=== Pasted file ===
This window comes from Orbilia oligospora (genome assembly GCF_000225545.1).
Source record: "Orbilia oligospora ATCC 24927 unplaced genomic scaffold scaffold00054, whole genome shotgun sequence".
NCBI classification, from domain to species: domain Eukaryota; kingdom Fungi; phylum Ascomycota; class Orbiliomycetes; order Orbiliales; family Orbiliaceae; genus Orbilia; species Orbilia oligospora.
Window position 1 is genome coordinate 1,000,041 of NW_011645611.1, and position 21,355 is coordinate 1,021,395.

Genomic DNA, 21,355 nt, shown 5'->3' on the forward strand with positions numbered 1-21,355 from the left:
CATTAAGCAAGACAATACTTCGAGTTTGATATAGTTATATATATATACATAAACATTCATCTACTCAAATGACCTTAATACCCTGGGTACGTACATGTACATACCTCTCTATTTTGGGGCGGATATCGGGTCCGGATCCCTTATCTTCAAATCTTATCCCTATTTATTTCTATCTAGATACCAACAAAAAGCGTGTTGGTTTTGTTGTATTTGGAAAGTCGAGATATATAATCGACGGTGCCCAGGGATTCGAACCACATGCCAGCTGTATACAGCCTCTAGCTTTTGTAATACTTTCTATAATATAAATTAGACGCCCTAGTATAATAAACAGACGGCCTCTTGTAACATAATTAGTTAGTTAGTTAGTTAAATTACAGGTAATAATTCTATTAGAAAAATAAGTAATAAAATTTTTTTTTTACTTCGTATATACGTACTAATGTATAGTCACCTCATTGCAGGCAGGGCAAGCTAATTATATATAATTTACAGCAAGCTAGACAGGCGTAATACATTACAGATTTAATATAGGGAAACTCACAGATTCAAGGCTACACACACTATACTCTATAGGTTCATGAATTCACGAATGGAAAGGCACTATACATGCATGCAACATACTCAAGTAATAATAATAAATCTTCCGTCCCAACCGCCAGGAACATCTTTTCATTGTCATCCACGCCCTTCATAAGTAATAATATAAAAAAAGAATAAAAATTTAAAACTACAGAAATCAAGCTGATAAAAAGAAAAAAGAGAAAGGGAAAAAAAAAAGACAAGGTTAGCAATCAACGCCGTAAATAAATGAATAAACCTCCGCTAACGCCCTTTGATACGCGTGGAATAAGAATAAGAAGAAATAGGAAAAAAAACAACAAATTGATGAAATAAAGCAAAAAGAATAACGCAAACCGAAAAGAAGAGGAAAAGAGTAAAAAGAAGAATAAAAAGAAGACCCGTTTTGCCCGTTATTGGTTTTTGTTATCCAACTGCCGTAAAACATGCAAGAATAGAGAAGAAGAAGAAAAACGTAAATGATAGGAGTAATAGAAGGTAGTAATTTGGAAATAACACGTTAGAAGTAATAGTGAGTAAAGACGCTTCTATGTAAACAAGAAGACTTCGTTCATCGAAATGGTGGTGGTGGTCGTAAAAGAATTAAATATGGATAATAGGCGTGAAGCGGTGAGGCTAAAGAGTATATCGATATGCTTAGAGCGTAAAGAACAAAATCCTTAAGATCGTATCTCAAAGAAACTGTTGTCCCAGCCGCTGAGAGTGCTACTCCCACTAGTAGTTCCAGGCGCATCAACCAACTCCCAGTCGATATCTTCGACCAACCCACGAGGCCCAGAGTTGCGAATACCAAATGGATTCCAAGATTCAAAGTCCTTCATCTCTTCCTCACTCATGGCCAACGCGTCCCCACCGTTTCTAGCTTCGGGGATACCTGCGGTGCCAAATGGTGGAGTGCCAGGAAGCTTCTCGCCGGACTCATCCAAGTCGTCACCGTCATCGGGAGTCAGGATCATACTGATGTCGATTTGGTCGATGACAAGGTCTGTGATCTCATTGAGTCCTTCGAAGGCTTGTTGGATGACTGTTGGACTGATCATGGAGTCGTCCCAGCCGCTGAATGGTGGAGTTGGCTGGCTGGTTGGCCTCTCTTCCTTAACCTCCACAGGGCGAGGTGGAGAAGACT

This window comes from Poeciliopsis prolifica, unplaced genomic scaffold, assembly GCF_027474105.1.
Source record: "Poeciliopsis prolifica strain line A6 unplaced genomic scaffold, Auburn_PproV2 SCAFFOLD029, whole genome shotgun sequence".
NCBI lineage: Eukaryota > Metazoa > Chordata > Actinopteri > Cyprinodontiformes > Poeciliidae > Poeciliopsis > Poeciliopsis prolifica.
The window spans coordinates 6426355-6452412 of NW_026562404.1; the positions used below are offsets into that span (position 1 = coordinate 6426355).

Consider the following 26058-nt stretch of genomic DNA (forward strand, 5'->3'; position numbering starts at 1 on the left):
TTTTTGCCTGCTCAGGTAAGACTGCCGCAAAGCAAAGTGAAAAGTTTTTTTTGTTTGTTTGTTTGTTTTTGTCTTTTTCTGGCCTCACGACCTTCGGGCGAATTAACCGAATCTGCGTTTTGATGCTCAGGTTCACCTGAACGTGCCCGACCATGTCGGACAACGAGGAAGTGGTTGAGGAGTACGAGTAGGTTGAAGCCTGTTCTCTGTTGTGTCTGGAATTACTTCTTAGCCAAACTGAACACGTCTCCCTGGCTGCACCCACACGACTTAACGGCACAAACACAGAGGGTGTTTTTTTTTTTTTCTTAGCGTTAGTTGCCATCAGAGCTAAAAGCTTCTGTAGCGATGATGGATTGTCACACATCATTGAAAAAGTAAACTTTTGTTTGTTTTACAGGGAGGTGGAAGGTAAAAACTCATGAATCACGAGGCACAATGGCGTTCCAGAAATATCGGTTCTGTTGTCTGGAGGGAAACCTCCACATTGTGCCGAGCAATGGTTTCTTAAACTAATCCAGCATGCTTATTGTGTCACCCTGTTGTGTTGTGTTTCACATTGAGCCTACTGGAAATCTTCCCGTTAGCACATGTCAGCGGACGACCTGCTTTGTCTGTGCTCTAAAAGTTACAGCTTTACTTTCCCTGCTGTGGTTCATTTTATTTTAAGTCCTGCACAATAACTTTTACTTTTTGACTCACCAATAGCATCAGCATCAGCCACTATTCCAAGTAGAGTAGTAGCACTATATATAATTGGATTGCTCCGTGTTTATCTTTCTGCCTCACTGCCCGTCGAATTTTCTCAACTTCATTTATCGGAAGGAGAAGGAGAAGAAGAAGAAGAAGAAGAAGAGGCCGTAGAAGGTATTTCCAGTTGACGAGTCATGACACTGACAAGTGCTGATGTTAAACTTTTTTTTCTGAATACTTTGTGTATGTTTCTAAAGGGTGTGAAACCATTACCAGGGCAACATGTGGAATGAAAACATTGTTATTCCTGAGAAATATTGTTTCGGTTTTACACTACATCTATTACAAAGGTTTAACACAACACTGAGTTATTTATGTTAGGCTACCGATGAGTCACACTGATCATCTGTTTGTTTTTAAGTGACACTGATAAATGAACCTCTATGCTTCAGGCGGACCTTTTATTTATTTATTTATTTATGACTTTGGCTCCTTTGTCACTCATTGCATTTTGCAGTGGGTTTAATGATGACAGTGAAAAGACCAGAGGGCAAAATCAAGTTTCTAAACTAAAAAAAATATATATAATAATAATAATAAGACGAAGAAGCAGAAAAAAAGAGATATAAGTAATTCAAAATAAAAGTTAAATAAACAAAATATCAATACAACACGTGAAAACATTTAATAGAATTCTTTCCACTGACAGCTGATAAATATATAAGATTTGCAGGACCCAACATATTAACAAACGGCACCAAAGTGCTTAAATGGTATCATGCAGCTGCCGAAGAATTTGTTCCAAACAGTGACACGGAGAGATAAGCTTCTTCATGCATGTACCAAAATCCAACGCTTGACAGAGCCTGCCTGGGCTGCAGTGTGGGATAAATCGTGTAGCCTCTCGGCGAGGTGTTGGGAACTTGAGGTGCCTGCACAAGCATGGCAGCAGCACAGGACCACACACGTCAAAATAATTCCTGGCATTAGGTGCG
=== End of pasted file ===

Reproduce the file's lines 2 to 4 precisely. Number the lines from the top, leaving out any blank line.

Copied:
Source record: "Orbilia oligospora ATCC 24927 unplaced genomic scaffold scaffold00054, whole genome shotgun sequence".
NCBI classification, from domain to species: domain Eukaryota; kingdom Fungi; phylum Ascomycota; class Orbiliomycetes; order Orbiliales; family Orbiliaceae; genus Orbilia; species Orbilia oligospora.
Window position 1 is genome coordinate 1,000,041 of NW_011645611.1, and position 21,355 is coordinate 1,021,395.